Put Out into the Deep

The Power of Forgiveness

My dear brothers and sisters in the Lord,

The power of forgiveness was recently shown in a dramatic court room when former Dallas police officer Amber Guyger was convicted of murdering her neighbor Botham Jean, when she mistakenly entered his apartment thinking it was her own. She identified the victim as a burglar and shot him to death. But this is not the end of the story. The courtroom was presided over by Judge Tammy Kemp, who is a deaconess in her church. The scene began when the 18-year old brother of the victim, Brandt Jean, asked the judge if he could embrace the now-convicted murderer who received a 10-year prison sentence. Judge Kemp hesitated, but eventually allowed the two to embrace. This too is not the end of the story.

The judge herself came down from the bench to embrace the convicted officer as well. Eventually, she gifted her a Bible. Judge Kemp saw a woman changed, she told the news service, someone who might seek God’s forgiveness; she knew where to start as she had a Bible of her own. Ms. Guyger asked Judge Kemp if she thought God would forgive her, and Kemp told her that yes, God can forgive you, and has. Kemp went on to say that if she wanted to start, begin with the Bible. She also told her that she did not want her to go back to jail and sink in doubt and self-pity, and then become bitter, because Guyger still had a lot of life ahead of her. Following the sentencing, the judge hoped that Ms. Guyger could live those years purposely.

This story does not end here either. Judge Kemp was severely criticized for hugging the convicted officer and giving her a Bible. Of course, many mentioned the separation of church and state and that the judge was, in fact, proselytizing the convicted murderer by giving her a Bible.

The most difficult petition in the Our Father that we sometimes recite so quickly is the one where we ask for God’s forgiveness in as much as we are ready to forgive those who trespass against us. This core teaching of Jesus is something that we cannot avoid as Christians. This sets us apart from other religions that still believe in the Law of Talion, that is an eye for an eye, a tooth for a tooth, where forgiveness is not part and parcel of belief. The words of Jesus instead tell us that we must love our neighbor as ourselves, and that if someone strikes us on one cheek, we should offer the other. This teaching of Jesus was one that centered on God the Father as one who forgives, and we, who are the repentant children, must have recourse to Him.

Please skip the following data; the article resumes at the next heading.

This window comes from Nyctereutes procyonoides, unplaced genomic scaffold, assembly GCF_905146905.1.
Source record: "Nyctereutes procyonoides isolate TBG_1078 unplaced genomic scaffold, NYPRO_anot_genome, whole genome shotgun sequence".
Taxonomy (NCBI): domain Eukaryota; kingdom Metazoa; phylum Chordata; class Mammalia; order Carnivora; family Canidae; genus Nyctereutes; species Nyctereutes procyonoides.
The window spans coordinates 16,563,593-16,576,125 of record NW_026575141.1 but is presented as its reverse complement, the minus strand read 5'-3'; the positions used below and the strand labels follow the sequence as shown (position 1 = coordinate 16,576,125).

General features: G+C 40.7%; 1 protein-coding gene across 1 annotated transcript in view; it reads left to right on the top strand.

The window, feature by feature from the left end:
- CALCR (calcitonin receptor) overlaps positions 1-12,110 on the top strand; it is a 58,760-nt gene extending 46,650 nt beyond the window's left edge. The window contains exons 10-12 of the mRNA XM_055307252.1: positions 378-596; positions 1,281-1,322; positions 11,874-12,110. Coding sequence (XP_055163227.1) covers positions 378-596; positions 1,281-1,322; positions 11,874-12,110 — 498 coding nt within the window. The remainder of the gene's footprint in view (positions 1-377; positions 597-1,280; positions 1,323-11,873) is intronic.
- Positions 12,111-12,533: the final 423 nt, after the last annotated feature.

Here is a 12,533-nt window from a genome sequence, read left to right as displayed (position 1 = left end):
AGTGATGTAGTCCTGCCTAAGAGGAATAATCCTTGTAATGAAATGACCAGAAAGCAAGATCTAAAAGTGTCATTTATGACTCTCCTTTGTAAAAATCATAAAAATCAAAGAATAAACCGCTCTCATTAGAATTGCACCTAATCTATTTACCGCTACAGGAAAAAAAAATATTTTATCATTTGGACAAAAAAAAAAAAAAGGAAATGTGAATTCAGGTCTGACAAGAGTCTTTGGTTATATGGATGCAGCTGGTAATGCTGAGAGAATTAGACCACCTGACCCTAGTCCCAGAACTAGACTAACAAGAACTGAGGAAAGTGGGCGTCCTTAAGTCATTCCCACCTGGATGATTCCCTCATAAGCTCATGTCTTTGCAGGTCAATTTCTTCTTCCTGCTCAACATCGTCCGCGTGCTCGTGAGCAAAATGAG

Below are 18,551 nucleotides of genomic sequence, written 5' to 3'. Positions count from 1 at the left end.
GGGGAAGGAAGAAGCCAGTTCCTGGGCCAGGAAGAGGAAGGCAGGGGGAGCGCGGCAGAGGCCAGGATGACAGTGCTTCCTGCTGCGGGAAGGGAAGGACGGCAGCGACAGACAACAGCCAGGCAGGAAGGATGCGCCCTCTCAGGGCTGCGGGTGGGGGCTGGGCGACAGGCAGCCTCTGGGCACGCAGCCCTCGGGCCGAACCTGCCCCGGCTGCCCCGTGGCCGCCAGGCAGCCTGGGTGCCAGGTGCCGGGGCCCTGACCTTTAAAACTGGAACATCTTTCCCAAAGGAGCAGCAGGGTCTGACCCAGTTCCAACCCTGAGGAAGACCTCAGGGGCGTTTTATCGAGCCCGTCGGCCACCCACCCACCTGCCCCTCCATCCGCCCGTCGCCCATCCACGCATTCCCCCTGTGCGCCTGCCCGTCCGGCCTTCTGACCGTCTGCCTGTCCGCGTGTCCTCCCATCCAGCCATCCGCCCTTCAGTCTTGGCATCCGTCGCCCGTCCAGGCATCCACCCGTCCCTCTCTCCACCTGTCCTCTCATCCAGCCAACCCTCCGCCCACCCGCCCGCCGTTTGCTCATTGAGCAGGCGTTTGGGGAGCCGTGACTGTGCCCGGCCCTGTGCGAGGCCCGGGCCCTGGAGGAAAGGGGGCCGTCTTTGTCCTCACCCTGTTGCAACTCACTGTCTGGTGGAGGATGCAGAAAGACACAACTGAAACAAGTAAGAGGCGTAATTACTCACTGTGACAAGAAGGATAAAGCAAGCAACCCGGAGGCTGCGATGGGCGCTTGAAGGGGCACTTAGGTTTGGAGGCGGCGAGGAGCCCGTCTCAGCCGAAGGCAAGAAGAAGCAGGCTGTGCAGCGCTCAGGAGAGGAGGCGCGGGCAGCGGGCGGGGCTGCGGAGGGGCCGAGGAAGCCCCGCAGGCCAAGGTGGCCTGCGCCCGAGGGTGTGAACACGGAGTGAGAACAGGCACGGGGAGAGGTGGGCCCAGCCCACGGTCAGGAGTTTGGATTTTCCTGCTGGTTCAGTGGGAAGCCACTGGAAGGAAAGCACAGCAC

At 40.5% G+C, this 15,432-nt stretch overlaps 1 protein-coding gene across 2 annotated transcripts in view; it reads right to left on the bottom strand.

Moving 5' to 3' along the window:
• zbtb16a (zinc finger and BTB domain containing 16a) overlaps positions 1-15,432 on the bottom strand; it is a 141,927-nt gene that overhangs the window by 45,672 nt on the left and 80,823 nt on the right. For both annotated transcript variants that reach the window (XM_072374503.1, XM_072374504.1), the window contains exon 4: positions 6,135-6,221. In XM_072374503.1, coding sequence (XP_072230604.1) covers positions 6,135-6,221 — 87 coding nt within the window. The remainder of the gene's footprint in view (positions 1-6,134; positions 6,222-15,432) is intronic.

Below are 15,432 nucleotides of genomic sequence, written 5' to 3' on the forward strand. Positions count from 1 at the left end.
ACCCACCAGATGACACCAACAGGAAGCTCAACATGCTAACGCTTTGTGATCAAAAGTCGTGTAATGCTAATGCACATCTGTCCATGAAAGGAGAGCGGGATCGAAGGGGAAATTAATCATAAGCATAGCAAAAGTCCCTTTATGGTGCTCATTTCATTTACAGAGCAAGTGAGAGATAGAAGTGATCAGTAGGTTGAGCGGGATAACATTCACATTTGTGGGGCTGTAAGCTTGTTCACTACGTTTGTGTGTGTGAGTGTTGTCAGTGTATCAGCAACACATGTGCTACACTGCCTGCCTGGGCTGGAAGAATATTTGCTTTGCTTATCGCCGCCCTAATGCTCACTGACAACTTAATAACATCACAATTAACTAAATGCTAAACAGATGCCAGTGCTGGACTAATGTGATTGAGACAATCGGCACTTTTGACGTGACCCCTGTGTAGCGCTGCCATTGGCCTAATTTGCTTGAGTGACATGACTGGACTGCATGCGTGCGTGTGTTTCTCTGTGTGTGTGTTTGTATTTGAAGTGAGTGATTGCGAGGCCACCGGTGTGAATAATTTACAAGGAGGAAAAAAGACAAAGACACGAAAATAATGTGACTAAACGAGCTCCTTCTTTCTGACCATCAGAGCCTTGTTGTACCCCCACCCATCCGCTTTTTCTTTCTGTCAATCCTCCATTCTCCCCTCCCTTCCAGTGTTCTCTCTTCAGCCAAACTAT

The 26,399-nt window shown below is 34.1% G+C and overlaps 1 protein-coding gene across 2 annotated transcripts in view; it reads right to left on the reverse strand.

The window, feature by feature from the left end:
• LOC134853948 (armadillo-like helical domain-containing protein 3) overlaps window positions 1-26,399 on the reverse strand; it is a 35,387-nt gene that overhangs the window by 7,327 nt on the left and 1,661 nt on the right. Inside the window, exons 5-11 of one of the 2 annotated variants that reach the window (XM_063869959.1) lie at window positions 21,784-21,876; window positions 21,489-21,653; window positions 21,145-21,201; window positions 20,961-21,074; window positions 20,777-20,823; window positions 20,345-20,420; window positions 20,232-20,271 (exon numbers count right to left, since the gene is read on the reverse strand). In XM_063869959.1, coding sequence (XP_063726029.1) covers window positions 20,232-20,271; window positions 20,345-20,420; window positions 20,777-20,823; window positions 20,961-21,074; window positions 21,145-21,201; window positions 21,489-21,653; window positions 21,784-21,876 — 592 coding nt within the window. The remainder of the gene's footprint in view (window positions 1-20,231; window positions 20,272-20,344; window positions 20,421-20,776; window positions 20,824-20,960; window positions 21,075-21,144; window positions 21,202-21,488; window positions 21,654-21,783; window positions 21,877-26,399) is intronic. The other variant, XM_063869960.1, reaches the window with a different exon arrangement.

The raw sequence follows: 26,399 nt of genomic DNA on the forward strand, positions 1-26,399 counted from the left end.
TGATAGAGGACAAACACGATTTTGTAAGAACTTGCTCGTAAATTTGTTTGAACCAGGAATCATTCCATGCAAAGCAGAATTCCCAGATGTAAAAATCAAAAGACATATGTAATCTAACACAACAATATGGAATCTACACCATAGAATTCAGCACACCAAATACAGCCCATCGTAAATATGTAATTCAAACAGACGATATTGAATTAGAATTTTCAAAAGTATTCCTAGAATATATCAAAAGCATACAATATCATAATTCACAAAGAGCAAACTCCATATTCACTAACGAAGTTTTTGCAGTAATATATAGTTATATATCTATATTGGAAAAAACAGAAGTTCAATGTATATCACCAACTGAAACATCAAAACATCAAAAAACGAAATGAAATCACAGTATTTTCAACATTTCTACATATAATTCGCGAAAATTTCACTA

The justice system in our nation is in need of perpetual reform. As we grow as a nation and recognize the inequities that sometimes happen in this system, we must have recourse to understanding what true restorative justice is all about. The controversy is surrounded by the death penalty itself. Our Holy Father, Pope Francis, has changed the Catholic Catechism to state that “the death penalty is inadmissible because it is an attack on the inviolability and dignity of the person.”

There seems to be no current reason why the death penalty should be inflicted because it seems not to be a deterrent. Unfortunately, it falls heavily on minorities who are not always properly defended.

The scene in the Texas courtroom is a moving one. It reminded me of the scene of St. John Paul II when he visited his would-be assassin, Mehmet Ali Ağca, in prison. At that time, the Pope said he had gone there to offer him forgiveness. In his book, “My Life with Karol; my Forty-year Friendship with the Man Who Would Become Pope,” Cardinal Stanislaw Dziwisz mentions the conversation that took place between the two. Although John Paul had come to offer forgiveness, the only question that Ali Ağca posed was why the Pope did not die when he was shot.

Due to our society today that cannot bring itself to put some kind of control on the firearms available to people, we have witnessed mass murders time and time again, and just this past year. While forgiveness is important, the prevention of murder is even more important. Still, it took extraordinary courage, what the brother of the victim Botham Jean, and even Judge Kemp did, to show true Christian forgiveness in the hope that it can start the perpetrator on the road for change in her future life.

The road to forgiveness is never an easy one. This truly is putting out into the deep waters of our own idea of justice and resentment for wrongs committed against ourselves. In our own country, this is something that we need to meditate upon, so that we can in the future, if we are confronted with any kind of a similar situation, be ready to offer an extraordinary act of forgiveness when it is necessary.

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